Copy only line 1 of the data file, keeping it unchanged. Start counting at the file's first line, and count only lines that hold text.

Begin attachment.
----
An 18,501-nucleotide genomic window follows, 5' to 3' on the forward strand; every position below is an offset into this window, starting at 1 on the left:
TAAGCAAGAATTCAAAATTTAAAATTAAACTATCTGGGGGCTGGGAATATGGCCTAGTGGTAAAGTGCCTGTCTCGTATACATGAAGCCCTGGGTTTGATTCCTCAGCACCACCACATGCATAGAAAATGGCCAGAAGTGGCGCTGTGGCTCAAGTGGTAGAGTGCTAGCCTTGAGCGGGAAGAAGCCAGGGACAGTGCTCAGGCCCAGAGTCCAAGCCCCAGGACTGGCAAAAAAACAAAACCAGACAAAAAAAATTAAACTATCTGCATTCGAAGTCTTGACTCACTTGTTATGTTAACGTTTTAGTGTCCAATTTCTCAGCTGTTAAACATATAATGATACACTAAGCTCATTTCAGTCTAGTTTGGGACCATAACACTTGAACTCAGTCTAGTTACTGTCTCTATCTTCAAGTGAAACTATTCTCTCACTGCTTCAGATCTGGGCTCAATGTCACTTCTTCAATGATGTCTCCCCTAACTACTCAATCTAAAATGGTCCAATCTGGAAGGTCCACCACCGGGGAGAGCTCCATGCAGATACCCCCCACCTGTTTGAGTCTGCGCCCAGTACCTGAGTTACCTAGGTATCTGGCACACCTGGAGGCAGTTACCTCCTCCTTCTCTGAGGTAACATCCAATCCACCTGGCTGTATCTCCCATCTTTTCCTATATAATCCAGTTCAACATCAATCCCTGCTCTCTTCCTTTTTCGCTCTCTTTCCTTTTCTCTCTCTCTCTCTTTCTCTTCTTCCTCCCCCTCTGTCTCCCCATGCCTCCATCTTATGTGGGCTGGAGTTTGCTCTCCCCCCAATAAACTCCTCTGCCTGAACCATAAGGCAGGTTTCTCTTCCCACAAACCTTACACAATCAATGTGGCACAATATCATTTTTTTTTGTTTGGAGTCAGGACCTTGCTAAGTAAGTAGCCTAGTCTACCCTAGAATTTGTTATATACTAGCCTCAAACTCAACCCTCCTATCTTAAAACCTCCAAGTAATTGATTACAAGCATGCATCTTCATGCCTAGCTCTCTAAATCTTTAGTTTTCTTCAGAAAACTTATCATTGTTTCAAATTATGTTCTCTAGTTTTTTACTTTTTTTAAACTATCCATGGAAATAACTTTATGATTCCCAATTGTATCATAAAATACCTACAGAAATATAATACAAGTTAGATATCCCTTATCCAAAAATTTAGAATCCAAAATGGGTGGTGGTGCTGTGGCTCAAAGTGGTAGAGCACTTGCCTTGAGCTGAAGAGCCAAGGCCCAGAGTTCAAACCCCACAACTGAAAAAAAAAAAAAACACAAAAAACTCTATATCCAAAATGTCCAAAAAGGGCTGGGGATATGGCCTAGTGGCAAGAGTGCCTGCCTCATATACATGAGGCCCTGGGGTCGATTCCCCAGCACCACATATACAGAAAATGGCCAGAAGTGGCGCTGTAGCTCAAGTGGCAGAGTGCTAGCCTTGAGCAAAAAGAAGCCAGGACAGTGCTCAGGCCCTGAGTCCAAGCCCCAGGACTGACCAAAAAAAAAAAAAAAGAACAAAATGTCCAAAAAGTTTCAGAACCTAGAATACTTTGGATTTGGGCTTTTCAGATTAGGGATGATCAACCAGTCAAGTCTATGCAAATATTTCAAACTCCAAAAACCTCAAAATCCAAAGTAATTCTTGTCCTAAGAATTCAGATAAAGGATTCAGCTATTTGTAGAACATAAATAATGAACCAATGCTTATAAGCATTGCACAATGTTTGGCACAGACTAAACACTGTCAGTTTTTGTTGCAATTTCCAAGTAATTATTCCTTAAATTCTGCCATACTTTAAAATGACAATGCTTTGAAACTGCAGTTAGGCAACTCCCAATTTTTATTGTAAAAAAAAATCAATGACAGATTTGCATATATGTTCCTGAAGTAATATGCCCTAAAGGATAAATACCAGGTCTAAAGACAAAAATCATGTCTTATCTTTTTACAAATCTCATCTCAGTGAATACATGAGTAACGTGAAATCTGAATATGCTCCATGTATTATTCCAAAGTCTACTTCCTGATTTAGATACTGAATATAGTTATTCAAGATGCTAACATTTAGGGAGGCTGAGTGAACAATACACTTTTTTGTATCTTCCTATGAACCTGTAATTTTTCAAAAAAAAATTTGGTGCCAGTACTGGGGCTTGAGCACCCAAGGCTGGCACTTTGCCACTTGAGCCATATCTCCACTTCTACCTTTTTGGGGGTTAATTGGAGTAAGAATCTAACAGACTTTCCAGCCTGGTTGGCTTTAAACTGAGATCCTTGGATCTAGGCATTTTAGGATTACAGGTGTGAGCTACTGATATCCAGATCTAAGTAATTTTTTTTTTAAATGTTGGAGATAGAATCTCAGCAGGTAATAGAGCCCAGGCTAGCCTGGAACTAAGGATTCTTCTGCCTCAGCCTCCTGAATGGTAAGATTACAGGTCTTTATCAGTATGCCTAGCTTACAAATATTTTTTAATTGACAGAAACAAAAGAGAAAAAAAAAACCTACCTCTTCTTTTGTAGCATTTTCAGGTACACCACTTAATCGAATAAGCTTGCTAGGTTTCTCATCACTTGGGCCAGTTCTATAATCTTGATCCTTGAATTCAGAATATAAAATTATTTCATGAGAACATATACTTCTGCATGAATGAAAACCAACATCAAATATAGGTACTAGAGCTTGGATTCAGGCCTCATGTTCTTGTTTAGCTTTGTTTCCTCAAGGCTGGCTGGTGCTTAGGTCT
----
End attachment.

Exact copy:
An 18,501-nucleotide genomic window follows, 5' to 3' on the forward strand; every position below is an offset into this window, starting at 1 on the left: